Between work commitments and home life, we are bound to find ourselves stretched thinly from time to time. During especially busy or stressful times, like deployments, moves, back to school or financial strain, we can easily become overwhelmed and lose sight of the bigger picture, since even the smallest tasks can weigh heavily on your shoulders.
While there is no way to completely eliminate stress from our lives your life, we can control how we prepare for and react to stressful situations or events.
Preparing for stress
It may seem strange to talk about preparing for stress, but you can reduce the effects of stressful situations by simply being organized and understanding how you and members of your family respond to difficult situations.
Organization can do more than help you prepare for stress; it may help you avoid some sources of stress completely. For example, by creating a monthly budget, you may be able to eliminate some level of financial stress because you will know exactly how much of your income is going toward bills, debt and what you have left to spend. Understanding your budget can help you avoid overspending and help you pay down any debt you may have quickly and responsibly.
You can organize other areas of your life to reduce or avoid stress:
- Create a family chore chart to delegate responsibilities.
- Plan ahead - as much as possible - for upcoming moves; find helpful tips on PlanMyMove.
- Speak to your family about any upcoming deployments and ensure that you make all preparations prior to the deployment date. PlanMyDeployment can help you get organized.
- Separate your work and home life as much as possible so that you can fully focus on either one at the proper time.
- Create a meal plan to avoid the dinnertime scramble each night.
- Use a schedule to keep track of your commitments. Note work deadlines, appointments and other commitments in one location to avoid overlapping activities and overextending yourself.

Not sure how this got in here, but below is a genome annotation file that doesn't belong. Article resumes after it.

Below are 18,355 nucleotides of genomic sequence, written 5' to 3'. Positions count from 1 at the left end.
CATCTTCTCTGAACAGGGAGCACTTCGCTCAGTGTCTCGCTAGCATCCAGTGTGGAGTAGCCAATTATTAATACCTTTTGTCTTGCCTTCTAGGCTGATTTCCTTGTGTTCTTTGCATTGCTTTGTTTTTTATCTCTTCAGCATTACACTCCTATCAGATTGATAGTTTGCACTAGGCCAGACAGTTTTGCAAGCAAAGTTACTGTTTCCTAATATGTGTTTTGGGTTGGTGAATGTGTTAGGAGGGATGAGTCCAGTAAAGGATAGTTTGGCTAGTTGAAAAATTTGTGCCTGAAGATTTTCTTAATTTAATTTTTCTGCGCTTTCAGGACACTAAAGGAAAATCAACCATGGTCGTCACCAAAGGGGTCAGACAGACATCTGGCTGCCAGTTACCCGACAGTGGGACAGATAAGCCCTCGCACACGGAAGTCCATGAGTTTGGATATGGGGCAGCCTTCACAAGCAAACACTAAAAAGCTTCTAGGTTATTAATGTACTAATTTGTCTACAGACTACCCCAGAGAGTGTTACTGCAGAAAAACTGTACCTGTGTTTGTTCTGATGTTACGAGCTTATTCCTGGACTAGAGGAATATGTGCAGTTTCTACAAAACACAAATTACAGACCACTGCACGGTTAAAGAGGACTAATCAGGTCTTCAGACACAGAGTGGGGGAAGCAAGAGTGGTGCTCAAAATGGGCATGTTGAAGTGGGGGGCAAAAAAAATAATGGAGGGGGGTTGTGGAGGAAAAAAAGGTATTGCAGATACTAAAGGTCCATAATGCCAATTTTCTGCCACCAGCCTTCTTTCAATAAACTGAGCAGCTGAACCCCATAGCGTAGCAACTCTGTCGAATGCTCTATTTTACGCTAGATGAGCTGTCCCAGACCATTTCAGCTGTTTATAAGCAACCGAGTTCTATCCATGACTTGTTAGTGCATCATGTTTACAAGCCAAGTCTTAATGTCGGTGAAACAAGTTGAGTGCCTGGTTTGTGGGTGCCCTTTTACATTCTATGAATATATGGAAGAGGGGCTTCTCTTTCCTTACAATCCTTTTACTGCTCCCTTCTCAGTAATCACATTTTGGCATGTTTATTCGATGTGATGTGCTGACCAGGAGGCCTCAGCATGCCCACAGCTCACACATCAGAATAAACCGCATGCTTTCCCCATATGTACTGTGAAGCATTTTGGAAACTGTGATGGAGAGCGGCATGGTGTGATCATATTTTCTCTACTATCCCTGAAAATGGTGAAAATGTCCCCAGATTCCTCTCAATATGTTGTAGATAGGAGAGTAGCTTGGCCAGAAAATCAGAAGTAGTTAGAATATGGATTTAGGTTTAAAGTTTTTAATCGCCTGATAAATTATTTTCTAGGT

Responding to stress
Everyone copes with stress in their own unique way. Some people thrive under stress. Others may become overwhelmed, irritable or look for a distraction. No matter how you react to stress that arises in your life - whether large or small - it's important that you recognize the difference between a healthy amount of motivating stress and stress that is so intense that it can alter your mood, habits and even your overall health.
A healthy level of stress is what motivates you to make positive changes in your life, like getting in shape, working toward a promotion or making sacrifices in order to pay off debt. Feeling a little stress may be the spark the need to make a change. Unhealthy stress can become all you think about and can distract you from other important areas of your life, like your loved ones. When you find yourself in stressful situations take a step back and:
- Identify the source of your stress.
- Decide what you can do to alleviate the stress. For example, you may be able to lower monthly payments with a few phone calls to ease financial stress or delegate chores around the house to create more quality time with your family.
- Prioritize your responsibilities. On days when you're especially overwhelmed, identify what absolutely must be done that day, and decide what can wait.
- Seek help when you need it. There is nothing wrong with asking for help. Knowing you are overwhelmed, your loved ones, friends and coworkers will likely help you any way they can. If you need more support, Military OneSource offers non-medical counseling options that can help you manage your stress.
Making time for rest and relaxation
When you are busy, it may seem impossible to find even five minutes of time for yourself, but it is important to remember that you are just as important as everything else that demands your time. Without fueling your body with the right nutrition, plenty of sleep, downtime and exercise, you may find it difficult to focus or give 100 percent to any one of your commitments. Busy as you may be, give yourself the chance to relax. Taking a timeout - however brief - to do something you enjoy, like exercising, reading, having a night out or focusing on a hobby, can boost your mood and energy and give you the patience you need to cope with stress that may come your way.
Stress may be a part of life, but it doesn't have to take over your life. Be prepared, manage stress as best you can, give yourself a chance to recover and you'll find that you are well equipped to face any challenge.